Meantime in far away Australia, LABOR leader Kevin Rudd's plan to up-end the health system by putting prevention ahead of cures has been welcomed by health groups.

A leaked annual government report has suggested that hundreds of thousands of hospital visits are avoidable. The report said one in 10 hospital visits should have been to a GP.

It reveals that renal dialysis to treat lifestyle-induced diabetes is the single most frequent reason for visits.

Treatments for other preventable conditions, such as heart attacks, also soak up huge resources.

Rudd said Labor would give central priority to preventive health care and better management of chronic illness.

Rudd said chronic illnesses such as diabetes and cardiovascular diseases would become more prevalent over the coming two decades.

"The rise of these diseases poses a major risk to the long-term health of millions of Australians by reducing their quality of life, restricting th eir ability to participate in the workforce and diminishing their capacity to perform at their best when at work."

Mr Rudd also linked health to long-term economic prosperity.

If elected, he would ask Treasury to analyse the economic impact of chronic disease. Labor would also redesign health care agreements with the states to move beyond hospital funding to preventive health care.

The Cancer Council's Ian Olver said the plan represented a necessary "culture change" to cut the burden on taxpayers of preventable diseases such as skin cancers and lung cancers from smoking.

Of course the healthcare crisis in US is a major concern in US, making Michael Moores stinging documentary Sicko a runaway hit.

It features memorable testimony from a conscience-stricken physician employed by a health insurance company. She refused to authorize a client's life-or-death operation to save her employer the expense. No one ever called her to account, the doctor said, because the organisation's legal framework encouraged her to focus on the bottom line of profit with cold rationality.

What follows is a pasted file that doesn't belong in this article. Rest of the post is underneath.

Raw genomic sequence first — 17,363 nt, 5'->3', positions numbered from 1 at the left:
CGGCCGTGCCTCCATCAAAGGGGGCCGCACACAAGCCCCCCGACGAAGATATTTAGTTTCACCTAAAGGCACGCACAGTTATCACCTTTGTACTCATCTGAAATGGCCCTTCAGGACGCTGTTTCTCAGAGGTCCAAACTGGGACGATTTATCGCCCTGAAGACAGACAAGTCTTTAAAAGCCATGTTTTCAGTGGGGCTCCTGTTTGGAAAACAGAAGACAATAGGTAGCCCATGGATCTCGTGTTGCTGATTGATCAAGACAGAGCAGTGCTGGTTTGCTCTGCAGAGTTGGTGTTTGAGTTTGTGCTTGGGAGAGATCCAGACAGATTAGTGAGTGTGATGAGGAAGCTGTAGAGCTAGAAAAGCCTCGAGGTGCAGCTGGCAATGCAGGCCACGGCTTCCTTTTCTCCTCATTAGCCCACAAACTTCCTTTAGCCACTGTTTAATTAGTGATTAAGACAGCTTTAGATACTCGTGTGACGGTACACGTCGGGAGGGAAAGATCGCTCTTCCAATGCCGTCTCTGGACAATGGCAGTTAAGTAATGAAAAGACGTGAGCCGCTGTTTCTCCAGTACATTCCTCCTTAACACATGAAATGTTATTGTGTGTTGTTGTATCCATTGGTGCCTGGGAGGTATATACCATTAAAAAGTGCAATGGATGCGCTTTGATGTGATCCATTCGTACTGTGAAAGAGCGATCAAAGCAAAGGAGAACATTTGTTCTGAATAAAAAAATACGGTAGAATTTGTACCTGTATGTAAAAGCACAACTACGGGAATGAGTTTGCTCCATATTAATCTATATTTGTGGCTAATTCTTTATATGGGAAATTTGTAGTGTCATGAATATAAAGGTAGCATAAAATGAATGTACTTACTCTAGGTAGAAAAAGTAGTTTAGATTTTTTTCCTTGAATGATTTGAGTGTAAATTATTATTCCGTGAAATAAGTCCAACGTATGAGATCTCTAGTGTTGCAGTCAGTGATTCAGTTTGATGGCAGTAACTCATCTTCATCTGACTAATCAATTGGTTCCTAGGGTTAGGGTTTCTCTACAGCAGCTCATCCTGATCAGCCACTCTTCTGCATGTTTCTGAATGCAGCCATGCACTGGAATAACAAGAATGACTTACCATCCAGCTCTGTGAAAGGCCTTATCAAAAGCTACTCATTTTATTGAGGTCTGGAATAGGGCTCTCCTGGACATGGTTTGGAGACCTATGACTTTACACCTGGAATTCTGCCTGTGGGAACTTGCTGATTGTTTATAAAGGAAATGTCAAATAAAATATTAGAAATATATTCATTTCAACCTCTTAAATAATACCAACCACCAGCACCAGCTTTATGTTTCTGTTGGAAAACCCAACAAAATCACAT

According to the Children's Defense Fund Minnesota, 79,000 children in the state had no health insurance in 2006.

"I'd be ashamed and embarrassed to call myself a Minnesotan if I heard that statistic," Moore said in an interview. "What society would say the children don't have a right to see a doctor and not have to worry about paying for it? I would say this to any conservative or Republican. At the very least, why wouldn't you insure the children? That's a cruel thing not to do in such a highly developed and wealthy society as we have."

Healthcare scene could tilt the scales in favour of the Democratic candidate in the next years presidential elections.

Though no one has committed himself or herself for a radical change, everyone concedes the need to make healthcare affordable and accessible to all.

Of course all this could prove illusory, as it has happened so often in the past. Still given the intensity of soul-searching some change could be expected sooner than later, hope activists.